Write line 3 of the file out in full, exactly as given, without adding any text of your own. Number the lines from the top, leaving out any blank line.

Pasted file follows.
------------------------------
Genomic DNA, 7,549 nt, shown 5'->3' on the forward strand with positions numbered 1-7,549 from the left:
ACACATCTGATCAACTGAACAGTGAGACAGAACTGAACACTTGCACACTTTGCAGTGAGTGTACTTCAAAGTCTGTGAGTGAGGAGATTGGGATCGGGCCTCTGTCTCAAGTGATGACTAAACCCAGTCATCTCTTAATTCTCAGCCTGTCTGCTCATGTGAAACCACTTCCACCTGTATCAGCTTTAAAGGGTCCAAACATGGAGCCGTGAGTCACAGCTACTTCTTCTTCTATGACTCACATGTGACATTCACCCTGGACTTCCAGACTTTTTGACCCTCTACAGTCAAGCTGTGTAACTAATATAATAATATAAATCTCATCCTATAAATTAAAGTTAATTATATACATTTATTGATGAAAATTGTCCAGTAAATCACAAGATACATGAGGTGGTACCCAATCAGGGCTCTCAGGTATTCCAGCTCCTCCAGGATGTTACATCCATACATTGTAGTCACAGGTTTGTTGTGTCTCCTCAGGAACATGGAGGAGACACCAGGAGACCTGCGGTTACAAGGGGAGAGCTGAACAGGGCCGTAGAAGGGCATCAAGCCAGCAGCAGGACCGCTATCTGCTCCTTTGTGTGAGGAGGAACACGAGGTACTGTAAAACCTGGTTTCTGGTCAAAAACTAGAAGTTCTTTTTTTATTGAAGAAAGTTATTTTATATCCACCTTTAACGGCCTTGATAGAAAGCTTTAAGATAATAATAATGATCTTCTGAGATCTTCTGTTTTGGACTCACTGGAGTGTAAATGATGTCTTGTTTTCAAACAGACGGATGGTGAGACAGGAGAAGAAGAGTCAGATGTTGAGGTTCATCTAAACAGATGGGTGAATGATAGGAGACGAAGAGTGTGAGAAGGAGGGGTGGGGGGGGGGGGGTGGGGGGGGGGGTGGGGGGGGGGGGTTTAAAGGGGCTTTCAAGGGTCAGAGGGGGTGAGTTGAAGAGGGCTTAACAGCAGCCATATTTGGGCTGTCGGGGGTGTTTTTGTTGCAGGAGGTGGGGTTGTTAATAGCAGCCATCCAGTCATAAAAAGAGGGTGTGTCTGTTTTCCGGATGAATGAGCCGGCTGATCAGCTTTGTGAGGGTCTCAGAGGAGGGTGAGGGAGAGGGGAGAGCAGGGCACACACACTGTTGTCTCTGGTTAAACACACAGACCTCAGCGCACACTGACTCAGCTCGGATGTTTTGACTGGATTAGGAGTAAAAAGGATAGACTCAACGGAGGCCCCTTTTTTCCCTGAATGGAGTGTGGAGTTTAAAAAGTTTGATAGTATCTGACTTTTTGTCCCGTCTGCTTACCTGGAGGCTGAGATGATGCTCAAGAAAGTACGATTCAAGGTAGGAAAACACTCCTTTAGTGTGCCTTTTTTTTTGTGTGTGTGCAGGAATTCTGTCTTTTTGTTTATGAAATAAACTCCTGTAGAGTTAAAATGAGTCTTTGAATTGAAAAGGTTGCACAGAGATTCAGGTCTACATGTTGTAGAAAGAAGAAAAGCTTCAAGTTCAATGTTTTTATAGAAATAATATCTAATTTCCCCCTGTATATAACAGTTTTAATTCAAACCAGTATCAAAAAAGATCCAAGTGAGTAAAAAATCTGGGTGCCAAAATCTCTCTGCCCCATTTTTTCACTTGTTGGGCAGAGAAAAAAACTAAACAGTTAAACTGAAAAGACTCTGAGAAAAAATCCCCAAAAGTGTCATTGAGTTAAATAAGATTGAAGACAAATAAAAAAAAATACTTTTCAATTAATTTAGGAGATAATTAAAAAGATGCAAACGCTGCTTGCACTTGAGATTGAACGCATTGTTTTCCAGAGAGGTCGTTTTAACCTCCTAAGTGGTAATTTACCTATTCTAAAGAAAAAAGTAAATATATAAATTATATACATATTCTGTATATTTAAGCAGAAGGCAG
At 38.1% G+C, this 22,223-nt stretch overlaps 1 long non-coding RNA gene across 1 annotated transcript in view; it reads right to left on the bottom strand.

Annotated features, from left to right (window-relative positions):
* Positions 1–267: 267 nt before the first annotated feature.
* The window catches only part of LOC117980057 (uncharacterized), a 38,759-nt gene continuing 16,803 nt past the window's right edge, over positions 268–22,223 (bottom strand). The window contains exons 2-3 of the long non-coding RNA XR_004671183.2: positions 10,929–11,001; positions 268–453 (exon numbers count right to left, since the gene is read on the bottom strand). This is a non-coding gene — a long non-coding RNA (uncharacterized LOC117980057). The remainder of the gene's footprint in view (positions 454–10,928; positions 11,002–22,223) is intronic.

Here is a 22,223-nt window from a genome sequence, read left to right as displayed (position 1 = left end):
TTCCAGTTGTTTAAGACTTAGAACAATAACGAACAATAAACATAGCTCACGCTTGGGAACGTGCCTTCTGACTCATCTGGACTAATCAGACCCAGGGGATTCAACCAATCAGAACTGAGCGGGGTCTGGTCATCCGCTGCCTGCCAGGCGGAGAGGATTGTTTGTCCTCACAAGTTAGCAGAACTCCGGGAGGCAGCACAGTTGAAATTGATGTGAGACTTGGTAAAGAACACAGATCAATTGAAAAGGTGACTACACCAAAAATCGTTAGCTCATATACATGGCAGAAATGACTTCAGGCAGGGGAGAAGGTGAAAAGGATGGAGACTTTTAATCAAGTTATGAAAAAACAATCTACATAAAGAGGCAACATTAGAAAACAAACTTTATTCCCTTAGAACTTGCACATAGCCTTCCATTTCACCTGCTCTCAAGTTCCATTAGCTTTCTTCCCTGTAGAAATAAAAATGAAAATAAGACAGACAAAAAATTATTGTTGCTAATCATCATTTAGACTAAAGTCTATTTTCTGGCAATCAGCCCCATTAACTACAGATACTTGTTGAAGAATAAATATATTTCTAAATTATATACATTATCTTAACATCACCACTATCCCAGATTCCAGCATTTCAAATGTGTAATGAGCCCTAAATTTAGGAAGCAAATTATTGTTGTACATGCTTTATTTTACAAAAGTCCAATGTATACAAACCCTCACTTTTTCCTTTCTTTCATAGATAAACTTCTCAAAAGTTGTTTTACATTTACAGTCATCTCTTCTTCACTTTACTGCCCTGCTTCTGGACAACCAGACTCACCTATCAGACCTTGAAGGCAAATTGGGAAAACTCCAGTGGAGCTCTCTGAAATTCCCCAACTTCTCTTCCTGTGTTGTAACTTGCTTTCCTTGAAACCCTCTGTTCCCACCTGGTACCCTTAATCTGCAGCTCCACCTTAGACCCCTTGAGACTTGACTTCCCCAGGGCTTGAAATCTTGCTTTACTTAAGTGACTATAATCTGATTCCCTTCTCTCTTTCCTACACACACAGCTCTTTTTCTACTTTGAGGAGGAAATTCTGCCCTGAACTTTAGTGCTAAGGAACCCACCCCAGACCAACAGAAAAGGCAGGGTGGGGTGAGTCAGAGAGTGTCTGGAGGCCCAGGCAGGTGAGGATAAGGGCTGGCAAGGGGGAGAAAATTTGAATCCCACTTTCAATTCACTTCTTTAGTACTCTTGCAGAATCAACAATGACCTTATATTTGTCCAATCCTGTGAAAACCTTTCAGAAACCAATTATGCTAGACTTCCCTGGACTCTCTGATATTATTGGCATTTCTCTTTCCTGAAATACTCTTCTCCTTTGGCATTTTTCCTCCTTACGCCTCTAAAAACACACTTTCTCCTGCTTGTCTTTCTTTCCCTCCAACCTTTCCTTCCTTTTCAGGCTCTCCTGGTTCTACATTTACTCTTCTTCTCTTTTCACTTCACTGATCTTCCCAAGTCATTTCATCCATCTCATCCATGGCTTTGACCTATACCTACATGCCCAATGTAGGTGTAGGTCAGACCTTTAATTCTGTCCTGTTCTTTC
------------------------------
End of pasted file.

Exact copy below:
At 38.1% G+C, this 22,223-nt stretch overlaps 1 long non-coding RNA gene across 1 annotated transcript in view; it reads right to left on the bottom strand.